The phrases food faddism and fad diet originally referred to idiosyncratic diets and eating patterns that promote short-term weight loss, usually with no concern for long-term weight maintenance, and enjoy temporary popularity.
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"Fad diet" is a term of popular media, not science. Some so-called fad diets may make pseudo-scientific claims. According to one definition, fad diets claim to be scientific but do not follow the scientific method in establishing their validity. Among the scientific shortcomings of the claims made in support of fad diets:
- not being open to revisions, whereas real science is
- observations that prompt explanations are used as evidence of the validity of the explanation
The term "fad diet" has been pulled into the debate in the scientific community over the physiology of weight gain and loss. It has been used by proponents of established views to refute claims of non-traditional methods of weight loss such as low-carbohydrate diets. Some researchers hold to the established belief that weight loss is strictly a function of a reduction in caloric intake, and that no other strategy can help dieters achieve long term weight loss.
Food fad is a term originally used to describe simple, catchy diets that often focused on a single element such as cabbage, grapefruit or cottage cheese. In 1974, the term was defined as three categories of food fads.
- A particular food or food group is exaggerated and purported to cure specific diseases.
- Foods are eliminated from an individual’s diet because they are viewed as harmful.
- An emphasis is placed on eating certain foods to express a particular lifestyle.
Food fad is also used by media and the scientific community to refer to diets that do not follow common nutritional guidelines, regardless of their actual status as a fad; for example, the Atkins and Paleo diets are commonly referred to as food fads, even though they have enjoyed cycles of popularity for several decades. Thus, while called food fads, they are not always actual fads (which are defined by sharp but brief spikes in popularity).
FamilyDoctor.org, a publication of the American Academy of Family Physicians, for example, proclaims that fad diets "typically don't result in long-term weight loss and they are usually not very healthy. In fact, some of these diets can actually be dangerous to your health." They then offer a long list that includes low-carbohydrate diets in general and Atkins, the Zone diet and three others by name. One scientific study contradicts the website's assertions. A 2007 study published in the Journal of American Medicine concluded that overweight premenopausal women age 25 - 50 without any heart, renal, kidney, or diabetic disease on the Atkins diet lost more weight than those on specific low-fat diets after 12 months. The researchers concluded that low-carbohydrate diets are a "feasible alternative recommendation for weight loss." However, this study did not compare the Atkins diet to calorie restriction diets.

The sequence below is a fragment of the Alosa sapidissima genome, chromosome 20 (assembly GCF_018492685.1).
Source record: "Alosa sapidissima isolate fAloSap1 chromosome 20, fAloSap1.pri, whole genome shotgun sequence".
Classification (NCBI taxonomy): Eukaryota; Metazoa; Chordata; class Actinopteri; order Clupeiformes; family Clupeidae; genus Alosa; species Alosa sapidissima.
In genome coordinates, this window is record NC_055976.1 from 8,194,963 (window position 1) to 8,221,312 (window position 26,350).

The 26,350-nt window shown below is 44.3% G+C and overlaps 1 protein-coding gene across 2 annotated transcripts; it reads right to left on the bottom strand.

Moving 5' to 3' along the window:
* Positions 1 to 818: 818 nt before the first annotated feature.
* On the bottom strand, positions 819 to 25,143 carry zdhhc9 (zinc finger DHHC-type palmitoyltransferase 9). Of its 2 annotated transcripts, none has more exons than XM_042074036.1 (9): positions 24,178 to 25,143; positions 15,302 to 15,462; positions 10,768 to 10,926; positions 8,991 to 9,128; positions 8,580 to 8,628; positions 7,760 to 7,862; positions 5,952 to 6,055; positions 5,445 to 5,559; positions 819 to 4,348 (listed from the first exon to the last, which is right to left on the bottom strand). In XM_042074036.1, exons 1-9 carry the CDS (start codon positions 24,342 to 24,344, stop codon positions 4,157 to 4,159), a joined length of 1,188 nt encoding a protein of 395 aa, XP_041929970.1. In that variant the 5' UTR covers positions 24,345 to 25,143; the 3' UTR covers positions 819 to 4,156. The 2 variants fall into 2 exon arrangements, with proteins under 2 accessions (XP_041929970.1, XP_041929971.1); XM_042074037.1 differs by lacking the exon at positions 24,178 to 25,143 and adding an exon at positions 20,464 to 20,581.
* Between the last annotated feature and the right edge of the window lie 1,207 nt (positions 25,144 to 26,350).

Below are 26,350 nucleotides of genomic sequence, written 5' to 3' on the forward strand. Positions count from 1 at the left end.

Programs often considered fad diets:
- 5:2 diet
- Cabbage soup diet
- Grapefruit diet (a.k.a. the Hollywood Diet and erroneously as the Mayo Clinic Diet)
- Israeli Army diet
- Nutrisystem
- Paleolithic diet 
- South Beach Diet
- Gerson therapy
- Low-fat diet
- Morning banana diet
- Low-carbohydrate diet 
- High carb/low fat diets
- Controlled portion sizes
- Food combining
- Liquid diets
- Diet pills and herbal remedies
- Eat Right For Your Type: The Blood Type Diet
- Baby Food Diet
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- "Nutrition for Weight Loss: What You Need to Know About Fad Diets". Familydoctor.org. Retrieved 13 October 2012.
- Forbes, Gilbert B., American Academy of Pediatrics, 1980. "[Food Fads: Safe Feeding of Children http://pedsinreview.aappublications.org/cgi/reprint/1/7/207]" Pediatrics in Review. 1980;1:207-210. doi:10.1542/10.1542/pir.1-7-207.
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- "Nutrition for Weight Loss: What You Need to Know About Fad Diets". familydoctor.org. 2004-02-01. Retrieved 2011-09-19.